Spurred by a 2013 White House memo, federal science agencies are requiring researchers to make more and more of their data publicly available. The scientific value of these data sets remains uncertain, however. Are there discoveries sitting out in the open, waiting for someone with the right set of analysis tools to dig them out?
This is the question that the Air Force Research Lab (AFRL) has set out to answer through their Materials Science and Engineering Data Challenge, issued in partnership with the National Science Foundation and the National Institute of Standards and Technology. It asks researchers to find novel approaches that use existing, public data to enable the development of new materials.
Materials engineering is a particularly challenging test for this type of data-centric analysis. According to Charles Ward, who is leading the Challenge for AFRL, "a combination of scientific, cultural, and political factors make addressing materials data a complex endeavor."
The world of materials is broad, encompassing everything from metals to biomaterials, as well as spatial and temporal scales that span several orders of magnitude. Both academia and industry, with their different cultures, are active in performing measurements and simulations and there's little standardization across sectors and subfields in how materials properties are described and stored. The resulting information inhomogeneity can pose a barrier to building a robust suite of data analysis tools.
The Data Challenge is the first challenge issued by the Materials Genome Initiative (MGI)—a government-wide effort launched four years ago to modernize the country's approach to materials science and engineering. MGI's goal, given in its strategic plan, is to allow the creation of advanced materials "at least twice as fast as possible today, at a fraction of the cost."
MGI has been successful in coordinating efforts across the field, generating over $250 million in federal research investment and launching four public-private partnerships. The initiative has three interrelated themes, meant to work in concert to speed materials development. Much of the effort so far has gone toward the first theme, "Computational Tools" such as physics-based simulations, and the second, "Experimental Tools" such as high-throughput lab techniques that can rapidly optimize material properties. The third theme is "Digital Data."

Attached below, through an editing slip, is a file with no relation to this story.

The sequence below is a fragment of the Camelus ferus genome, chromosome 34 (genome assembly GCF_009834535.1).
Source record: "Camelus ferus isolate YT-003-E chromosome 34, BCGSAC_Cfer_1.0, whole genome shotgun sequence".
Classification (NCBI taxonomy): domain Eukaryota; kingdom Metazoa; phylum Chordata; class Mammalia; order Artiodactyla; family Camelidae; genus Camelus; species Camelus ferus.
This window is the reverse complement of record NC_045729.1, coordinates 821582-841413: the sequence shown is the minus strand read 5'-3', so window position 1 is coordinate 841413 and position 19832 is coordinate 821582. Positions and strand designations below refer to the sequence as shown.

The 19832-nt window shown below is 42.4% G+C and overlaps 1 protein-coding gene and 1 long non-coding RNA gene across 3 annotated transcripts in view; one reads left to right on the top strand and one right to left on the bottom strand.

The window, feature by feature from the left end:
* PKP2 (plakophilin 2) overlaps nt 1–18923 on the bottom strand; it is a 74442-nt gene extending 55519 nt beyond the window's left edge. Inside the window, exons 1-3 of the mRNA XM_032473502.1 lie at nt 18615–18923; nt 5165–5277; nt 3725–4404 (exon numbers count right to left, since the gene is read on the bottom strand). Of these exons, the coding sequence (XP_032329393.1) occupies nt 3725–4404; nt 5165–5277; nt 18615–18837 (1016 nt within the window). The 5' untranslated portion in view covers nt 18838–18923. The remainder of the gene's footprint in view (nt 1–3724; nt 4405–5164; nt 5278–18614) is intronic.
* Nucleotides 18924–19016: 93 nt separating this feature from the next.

"Digital Data is the least well developed in terms of both having an agreed upon approach and an accepted practice in the community," Ward said in a recent email exchange, making it ideal for a challenge to kickstart efforts. While MGI is making progress in getting materials data online, the next logical step was to figure out how to reuse that data—a problem that will be faced by all scientific fields due to a requirement outlined in the White House memo to publicly publish data.
The ultimate goal of the Data Challenge is to outline new paths of knowledge discovery that, ultimately, will allow the many participants in the materials community, and more broadly in science, to make use of one another's work in ways that are currently impossible.
"I think the most significant contribution is going to be diminishing the seams between experimentalists and theoreticians, between materials scientists and other disciplines, and between scientists and engineers," Ward said.
The Data Challenge is open to everyone. Participants enter by submitting a written research report to the Challenge website by March 31, 2016. The program will award a total of $50,000 based on merit, with the top award of $25,000.